Star Wars: Visions, which boasts a similar structure to What If…? in that it’s an anthology series, though unlike What If…? it features varied animation styles and genres.
The Mandalorian also made huge strides in bridging the gap between animation and live-action by introducing Ahsoka Tano, who was first created in the animated film Star Wars: The Clone Wars, and then best known as a recurring character in the Clone Wars and Rebels animated series.
Now Rosario Dawson’s portrayal of the character has been given her own entire
live-action spin-off – a decision that was no doubt solidified by the positive response of fans seeing the canon live-action acknowledge a character with animated origins.
The way that these animated projects have found success within the canon is that while they’re considered part of a greater storyline, they’re not essential viewing for all audiences to understand the core narrative. Instead, these shows are more like bonus content where more eclectic storylines can be explored.
What…If? does this by exploring alternative plotlines through the newly introduced multiverse concept, while shows from Star Wars and The Witcher explore prequel plots that, whilst touched upon in the main canon, don’t have a huge bearing on the course of the overall story.
Broadcast networks have mostly only treated animated spin-offs as side projects for a kids audience. However, streaming services – especially those who produce these animated shows in-house – have the luxury of taking risks, trying something new and creating something that can fill the gaps (figuratively and literally) between the flagship shows and films.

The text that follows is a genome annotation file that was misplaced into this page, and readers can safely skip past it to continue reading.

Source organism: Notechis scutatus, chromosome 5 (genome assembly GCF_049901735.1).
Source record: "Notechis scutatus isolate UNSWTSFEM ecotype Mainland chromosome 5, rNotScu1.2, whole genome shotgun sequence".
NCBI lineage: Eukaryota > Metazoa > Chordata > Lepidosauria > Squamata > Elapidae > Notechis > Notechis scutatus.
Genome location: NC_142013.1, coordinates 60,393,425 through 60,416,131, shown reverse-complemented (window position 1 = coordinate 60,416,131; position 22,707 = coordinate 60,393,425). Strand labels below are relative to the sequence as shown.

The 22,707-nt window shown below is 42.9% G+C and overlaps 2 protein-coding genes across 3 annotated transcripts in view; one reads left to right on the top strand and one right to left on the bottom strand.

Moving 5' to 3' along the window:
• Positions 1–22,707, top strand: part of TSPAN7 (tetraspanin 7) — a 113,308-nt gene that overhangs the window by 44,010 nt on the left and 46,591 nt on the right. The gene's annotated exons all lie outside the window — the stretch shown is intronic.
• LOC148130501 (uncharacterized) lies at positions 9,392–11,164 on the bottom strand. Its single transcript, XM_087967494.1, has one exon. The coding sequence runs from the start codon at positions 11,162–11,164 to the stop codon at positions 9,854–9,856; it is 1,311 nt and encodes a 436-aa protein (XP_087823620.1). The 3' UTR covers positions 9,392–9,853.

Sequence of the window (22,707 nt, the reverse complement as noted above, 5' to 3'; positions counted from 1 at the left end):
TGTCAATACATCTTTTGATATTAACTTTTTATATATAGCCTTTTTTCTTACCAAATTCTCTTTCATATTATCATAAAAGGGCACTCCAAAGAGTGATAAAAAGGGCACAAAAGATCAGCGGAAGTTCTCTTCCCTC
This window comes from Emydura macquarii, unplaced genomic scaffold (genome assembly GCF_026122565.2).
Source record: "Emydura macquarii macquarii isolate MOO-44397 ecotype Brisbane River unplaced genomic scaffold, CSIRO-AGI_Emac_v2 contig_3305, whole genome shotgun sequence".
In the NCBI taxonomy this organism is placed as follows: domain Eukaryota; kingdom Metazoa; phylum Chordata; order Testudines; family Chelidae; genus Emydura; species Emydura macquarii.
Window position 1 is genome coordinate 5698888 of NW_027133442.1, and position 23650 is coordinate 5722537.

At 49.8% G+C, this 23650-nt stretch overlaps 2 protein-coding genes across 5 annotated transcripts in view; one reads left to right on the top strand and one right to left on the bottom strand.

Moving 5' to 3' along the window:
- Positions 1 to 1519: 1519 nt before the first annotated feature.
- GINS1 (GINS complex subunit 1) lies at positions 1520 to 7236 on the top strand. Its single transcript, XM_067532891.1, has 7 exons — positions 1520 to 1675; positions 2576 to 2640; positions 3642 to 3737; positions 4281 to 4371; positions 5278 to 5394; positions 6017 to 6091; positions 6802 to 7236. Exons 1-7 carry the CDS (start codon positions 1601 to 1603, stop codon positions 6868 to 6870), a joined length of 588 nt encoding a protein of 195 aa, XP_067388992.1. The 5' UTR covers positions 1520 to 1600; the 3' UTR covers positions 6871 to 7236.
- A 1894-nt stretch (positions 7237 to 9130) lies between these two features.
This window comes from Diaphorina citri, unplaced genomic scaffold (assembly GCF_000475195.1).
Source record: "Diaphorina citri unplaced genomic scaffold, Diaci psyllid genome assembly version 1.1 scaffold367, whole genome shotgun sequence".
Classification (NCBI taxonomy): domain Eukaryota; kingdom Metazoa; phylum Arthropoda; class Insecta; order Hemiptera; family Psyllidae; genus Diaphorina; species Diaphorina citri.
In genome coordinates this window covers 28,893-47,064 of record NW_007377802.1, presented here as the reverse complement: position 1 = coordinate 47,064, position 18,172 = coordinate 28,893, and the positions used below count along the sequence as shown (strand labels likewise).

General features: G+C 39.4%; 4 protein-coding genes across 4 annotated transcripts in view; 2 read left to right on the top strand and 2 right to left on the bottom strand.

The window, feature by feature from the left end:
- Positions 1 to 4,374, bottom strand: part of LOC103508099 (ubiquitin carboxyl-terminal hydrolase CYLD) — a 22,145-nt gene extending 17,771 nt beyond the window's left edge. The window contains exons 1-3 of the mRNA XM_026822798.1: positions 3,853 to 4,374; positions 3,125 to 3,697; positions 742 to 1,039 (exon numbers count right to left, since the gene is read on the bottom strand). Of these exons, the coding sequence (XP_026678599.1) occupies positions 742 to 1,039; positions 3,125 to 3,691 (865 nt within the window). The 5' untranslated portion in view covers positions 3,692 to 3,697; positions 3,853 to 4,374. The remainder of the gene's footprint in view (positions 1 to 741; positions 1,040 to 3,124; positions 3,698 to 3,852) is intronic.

What If…? may result in a surge in popularity in canon animated projects, which would come with its own set of issues. As the shows gain fame, more actors like Dave Bautista may demand to be involved. This means higher costs for the studios, and also takes away jobs from members of the voice acting community.
In addition, audiences may begin to hold these shows to the same standards as they do the live-action. This could result in extra scrutiny over the stories and continuity, which could in turn mean a more creative clampdown on animation, just as DC did with its older live-action shows.
But they’re future issues to worry about. For now, I’ll simply enjoy the renaissance happening for animation – quite frankly, it’s about damn time.
The first episode of What If…? debuts tomorrow on Disney+ at 8am BST/12am PST. You can sign up for an account on the
Disney Plus website.
What I’m watching this week
IT Crowd fans, listen up. Garth Marenghi’s Darkplace is available to stream right now on
Prime Video in the US, and for free on
All 4 in the UK. Featuring both Richard Ayoade and Matt Berry, this is a self-aware mockumentary of an eighties sci-fi/hospital series, complete with awful acting, outdated dialogue, terrible special effects and over-inflated male egos.
The show is narrated by the author of the ‘original book series’ of the TV adaptation, and features talking heads of the ‘actors’ within the sitcom, who cannot understand why this horror series wasn’t taken seriously in its own time. Watch for yourself to find out why – you won’t regret it.
Hannah Cowton is a Senior Staff Writer at Tech Advisor and Macworld, working across entertainment, consumer technology and lifestyle. Her interests and specialities lie in streaming services, film and television reviews and rumours, gaming, wearables and smart home products. She's also the creator of The London Geek, a geek culture and lifestyle blog.